Poetry Pamphlet Reviews & Features

Run by HappenStance Press

Frisky Moll Press, 2009     £3.00



Sphinx 5.5 stripe rating


Reviewed by Matt Merritt, Emma Lee and Ross Kightly


Matt Merritt:

I’m not one of those people who gets sniffy about light verse. Done well—really well—I reckon it’s just about as difficult to write as poetry gets.


Which means, I suppose, that Patrick McManus has set himself an unenviably difficult task in this self-illustrated chapbook.


On the one hand, he starts well by creating a consistent and engaging poetic persona—a little bit put-upon and hapless, but self-deprecating and often quietly romantic.


On the other, too often the persona is asked to do far too much of the work. So there are lots of nice little observations and ironies, enough to raise a smile, but not enough that lodge themselves in the reader’s memory, and no real belly laughs.


In part that might be because of the poet’s style, with short lines of free verse invariably used. Unfortunately, at times it undermines the tone he’s going for, giving the impression of trying to impart unnecessary gravitas to essentially light-hearted anecdotes.


At times, too, the brevity of the poems works against them. Anecdotes or whimsical observations remain just that when not developed far beyond their starting point. Even one of the longer pieces, ‘Good Intentions’, doesn’t get much further than cataloguing clichés. It’s frustrating, because you get the impression that McManus could do better.


So, the best parts of the pamphlet, for me, were when McManus let go a little. Castle, for example, sees a man walking into a Victorian china ornament after hearing “a long unheard voice”, goes beyond being mildly odd, and becomes genuinely touching. It would have been nice to see more in this vein.


Having said all that, £3.00 is next to nothing for a pamphlet. There’s gentle and unfailing good humour here, and occasionally something more.



Emma Lee:

I imagine these poems going down well at an open microphone poetry event: they are accessible and generally work towards a punch line. For example ‘Imaginary Poems’ ends


imaginary publisher

imaginary printer

ten pounds only

imaginary cheques

not accepted


However, having got the joke, it doesn’t stand up to re-reading. I found my eye skimming over the repetitions of “imaginary” and the alliterative phrasing—lines ending “poems”, “poet”, “publisher” and “printer”—interrupted by lines ending in “anthology” and “illustrator”.  I struggled to find something to justify giving it another read.


In ‘Hastily’, an unnamed ‘she’ explains to an unnamed ‘he’ that she


was worried

about him

dying intestate

she was not


to an accident


his manly parts


Again, it doesn’t carry enough weight to justify being read again. There aren’t any poetic devices in play and the line breaks seem arbitrary. There’s no syllable pattern or stress pattern; some lines end on weak stresses, some strong. It’s as if the writer decided he needed short lines to differentiate his piece from prose. I re-wrote this as prose and found the only difference was I tended to read it faster.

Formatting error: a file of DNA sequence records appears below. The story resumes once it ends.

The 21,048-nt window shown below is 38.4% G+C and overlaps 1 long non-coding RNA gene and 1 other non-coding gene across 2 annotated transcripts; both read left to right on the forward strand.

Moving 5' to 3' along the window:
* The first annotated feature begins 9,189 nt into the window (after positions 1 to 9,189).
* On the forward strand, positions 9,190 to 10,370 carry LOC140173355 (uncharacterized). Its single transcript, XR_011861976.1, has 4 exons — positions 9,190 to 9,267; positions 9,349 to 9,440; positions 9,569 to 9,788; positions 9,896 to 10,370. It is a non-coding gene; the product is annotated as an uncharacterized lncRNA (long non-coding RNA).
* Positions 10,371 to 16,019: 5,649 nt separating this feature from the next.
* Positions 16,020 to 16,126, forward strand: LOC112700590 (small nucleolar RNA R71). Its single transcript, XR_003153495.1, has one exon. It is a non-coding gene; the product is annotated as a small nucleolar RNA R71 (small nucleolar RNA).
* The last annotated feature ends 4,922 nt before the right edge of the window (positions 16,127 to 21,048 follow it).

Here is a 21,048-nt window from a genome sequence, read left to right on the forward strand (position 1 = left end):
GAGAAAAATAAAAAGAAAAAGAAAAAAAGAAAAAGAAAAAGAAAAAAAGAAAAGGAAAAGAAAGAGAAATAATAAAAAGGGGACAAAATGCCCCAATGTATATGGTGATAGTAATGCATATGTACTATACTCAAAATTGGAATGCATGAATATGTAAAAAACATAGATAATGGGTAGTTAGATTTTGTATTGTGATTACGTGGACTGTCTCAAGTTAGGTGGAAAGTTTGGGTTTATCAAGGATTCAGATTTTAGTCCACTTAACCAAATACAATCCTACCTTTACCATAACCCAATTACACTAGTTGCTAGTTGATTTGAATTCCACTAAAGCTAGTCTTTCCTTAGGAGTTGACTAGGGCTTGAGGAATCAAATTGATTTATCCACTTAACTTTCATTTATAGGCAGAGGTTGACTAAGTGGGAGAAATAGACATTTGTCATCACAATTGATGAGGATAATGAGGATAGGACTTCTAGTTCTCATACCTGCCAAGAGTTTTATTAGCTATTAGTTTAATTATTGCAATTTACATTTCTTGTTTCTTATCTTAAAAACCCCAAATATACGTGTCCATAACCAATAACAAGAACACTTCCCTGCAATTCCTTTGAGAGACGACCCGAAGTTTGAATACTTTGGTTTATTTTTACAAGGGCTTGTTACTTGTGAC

Overall, On the Dig feels like a series of verbal cartoons tucked away in a newspaper supplement to fill space the tele-sales team didn’t manage to sell as advertising. It shows a dry humour and some wry observations, but it was an effort to read it more than once. I wanted more wordplay, more hints and attempts to tease out meaning. I wanted a sense that the poet could brush off a bit of dirt and uncover an elusive treasure, instead of presenting me with sterile words, trapped in a glass case permitting effortless viewing from every angle, and leaving me with the suspicion that the treasure inside was fools’ gold.



Ross Kightly:

There’s something immensely engaging about this pamphlet, but I am somewhat hesitant about committing myself to specifying exactly what it is.


It might be the sometimes very appealing line drawings by the author; or it might be the light and ironic and playful and sceptical and colloquial tone of most of the poems; or it might be the fact that reading the poems often made me smile and nod and say, Yeahhh!


All of that adds up to that fact that considerable pleasure may be obtained from reading this little collection of 43 poems. So why should I be hesitant about the thing?


There are several answers to this question. First, the drawings can be intrusive, sometimes blurring the integrity of the typesetting (and though that is precisely the point, I presume, it still disturbed me). And though at times the illustration is part of the Yeahhh! reaction, at other times it becomes more a matter of Wha—?


The second point is that many of these are very long thin poems—and though I know there are quite a few schools of thought on this matter of ‘the shape of the poem on the page’, I did at times wonder why the particular form had been chosen. Dare I suggest that sometimes it even seemed that an etiolated shape was expected to justify the claim of ‘poem’ rather than ‘maxim’ or ‘aphorism’.  A couple of demonstrations:






grew up










She had

over the years

delightfully mellowed



He had

over the years




However, it should be taken as a distinct compliment that I occasionally found myself thinking of one of my most beloved poets when reading this collection. ‘Geography’ has a distinct atmosphere of e e cummings about it, with its conclusion:


[ . . . ] her/rampant hot moist/fecund tropical/equatorial zones